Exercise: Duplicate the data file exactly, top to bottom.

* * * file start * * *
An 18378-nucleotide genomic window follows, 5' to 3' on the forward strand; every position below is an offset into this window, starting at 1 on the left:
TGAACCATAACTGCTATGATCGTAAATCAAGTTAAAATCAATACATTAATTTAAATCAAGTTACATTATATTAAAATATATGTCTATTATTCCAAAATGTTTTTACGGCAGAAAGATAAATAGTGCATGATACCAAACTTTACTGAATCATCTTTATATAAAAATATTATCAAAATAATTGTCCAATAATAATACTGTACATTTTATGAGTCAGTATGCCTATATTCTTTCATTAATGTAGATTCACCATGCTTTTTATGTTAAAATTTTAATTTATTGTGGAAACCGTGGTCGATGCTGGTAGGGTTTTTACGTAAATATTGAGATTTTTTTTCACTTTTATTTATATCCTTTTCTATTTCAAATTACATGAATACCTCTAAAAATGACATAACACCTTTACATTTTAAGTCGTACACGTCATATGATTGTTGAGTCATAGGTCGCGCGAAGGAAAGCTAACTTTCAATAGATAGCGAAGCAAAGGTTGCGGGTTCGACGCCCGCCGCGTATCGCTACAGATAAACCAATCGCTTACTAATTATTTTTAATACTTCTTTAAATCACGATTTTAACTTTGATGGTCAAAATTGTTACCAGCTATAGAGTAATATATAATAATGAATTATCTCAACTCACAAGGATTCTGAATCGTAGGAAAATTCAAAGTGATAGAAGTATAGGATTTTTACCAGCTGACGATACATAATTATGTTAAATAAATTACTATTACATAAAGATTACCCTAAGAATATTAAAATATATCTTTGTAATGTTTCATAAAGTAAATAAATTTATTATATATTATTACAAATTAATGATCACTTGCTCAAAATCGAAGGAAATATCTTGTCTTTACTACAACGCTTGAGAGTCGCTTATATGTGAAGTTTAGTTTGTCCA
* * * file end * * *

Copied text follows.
An 18378-nucleotide genomic window follows, 5' to 3' on the forward strand; every position below is an offset into this window, starting at 1 on the left:
TGAACCATAACTGCTATGATCGTAAATCAAGTTAAAATCAATACATTAATTTAAATCAAGTTACATTATATTAAAATATATGTCTATTATTCCAAAATGTTTTTACGGCAGAAAGATAAATAGTGCATGATACCAAACTTTACTGAATCATCTTTATATAAAAATATTATCAAAATAATTGTCCAATAATAATACTGTACATTTTATGAGTCAGTATGCCTATATTCTTTCATTAATGTAGATTCACCATGCTTTTTATGTTAAAATTTTAATTTATTGTGGAAACCGTGGTCGATGCTGGTAGGGTTTTTACGTAAATATTGAGATTTTTTTTCACTTTTATTTATATCCTTTTCTATTTCAAATTACATGAATACCTCTAAAAATGACATAACACCTTTACATTTTAAGTCGTACACGTCATATGATTGTTGAGTCATAGGTCGCGCGAAGGAAAGCTAACTTTCAATAGATAGCGAAGCAAAGGTTGCGGGTTCGACGCCCGCCGCGTATCGCTACAGATAAACCAATCGCTTACTAATTATTTTTAATACTTCTTTAAATCACGATTTTAACTTTGATGGTCAAAATTGTTACCAGCTATAGAGTAATATATAATAATGAATTATCTCAACTCACAAGGATTCTGAATCGTAGGAAAATTCAAAGTGATAGAAGTATAGGATTTTTACCAGCTGACGATACATAATTATGTTAAATAAATTACTATTACATAAAGATTACCCTAAGAATATTAAAATATATCTTTGTAATGTTTCATAAAGTAAATAAATTTATTATATATTATTACAAATTAATGATCACTTGCTCAAAATCGAAGGAAATATCTTGTCTTTACTACAACGCTTGAGAGTCGCTTATATGTGAAGTTTAGTTTGTCCA